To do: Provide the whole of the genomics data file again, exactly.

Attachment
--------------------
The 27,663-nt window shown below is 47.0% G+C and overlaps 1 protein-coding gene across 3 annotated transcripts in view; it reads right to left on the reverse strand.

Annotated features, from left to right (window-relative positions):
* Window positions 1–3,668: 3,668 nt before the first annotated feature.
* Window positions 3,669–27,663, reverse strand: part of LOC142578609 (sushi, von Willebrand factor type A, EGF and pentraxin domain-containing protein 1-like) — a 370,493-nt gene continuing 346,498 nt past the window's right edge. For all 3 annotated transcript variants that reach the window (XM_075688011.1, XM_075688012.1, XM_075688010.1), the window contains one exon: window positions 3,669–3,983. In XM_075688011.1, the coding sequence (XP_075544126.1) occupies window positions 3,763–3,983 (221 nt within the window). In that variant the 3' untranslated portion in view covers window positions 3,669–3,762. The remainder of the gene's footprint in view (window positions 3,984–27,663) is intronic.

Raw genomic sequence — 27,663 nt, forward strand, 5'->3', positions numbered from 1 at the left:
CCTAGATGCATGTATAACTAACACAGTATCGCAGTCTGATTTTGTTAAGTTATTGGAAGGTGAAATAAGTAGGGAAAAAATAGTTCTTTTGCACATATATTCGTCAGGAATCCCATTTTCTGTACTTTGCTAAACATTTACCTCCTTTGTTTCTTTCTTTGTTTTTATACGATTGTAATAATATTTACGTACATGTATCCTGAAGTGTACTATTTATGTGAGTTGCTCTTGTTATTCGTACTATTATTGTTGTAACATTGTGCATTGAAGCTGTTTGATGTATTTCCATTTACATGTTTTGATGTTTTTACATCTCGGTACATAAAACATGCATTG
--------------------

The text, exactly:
The 27,663-nt window shown below is 47.0% G+C and overlaps 1 protein-coding gene across 3 annotated transcripts in view; it reads right to left on the reverse strand.

Annotated features, from left to right (window-relative positions):
* Window positions 1–3,668: 3,668 nt before the first annotated feature.
* Window positions 3,669–27,663, reverse strand: part of LOC142578609 (sushi, von Willebrand factor type A, EGF and pentraxin domain-containing protein 1-like) — a 370,493-nt gene continuing 346,498 nt past the window's right edge. For all 3 annotated transcript variants that reach the window (XM_075688011.1, XM_075688012.1, XM_075688010.1), the window contains one exon: window positions 3,669–3,983. In XM_075688011.1, the coding sequence (XP_075544126.1) occupies window positions 3,763–3,983 (221 nt within the window). In that variant the 3' untranslated portion in view covers window positions 3,669–3,762. The remainder of the gene's footprint in view (window positions 3,984–27,663) is intronic.

Raw genomic sequence — 27,663 nt, forward strand, 5'->3', positions numbered from 1 at the left:
CCTAGATGCATGTATAACTAACACAGTATCGCAGTCTGATTTTGTTAAGTTATTGGAAGGTGAAATAAGTAGGGAAAAAATAGTTCTTTTGCACATATATTCGTCAGGAATCCCATTTTCTGTACTTTGCTAAACATTTACCTCCTTTGTTTCTTTCTTTGTTTTTATACGATTGTAATAATATTTACGTACATGTATCCTGAAGTGTACTATTTATGTGAGTTGCTCTTGTTATTCGTACTATTATTGTTGTAACATTGTGCATTGAAGCTGTTTGATGTATTTCCATTTACATGTTTTGATGTTTTTACATCTCGGTACATAAAACATGCATTG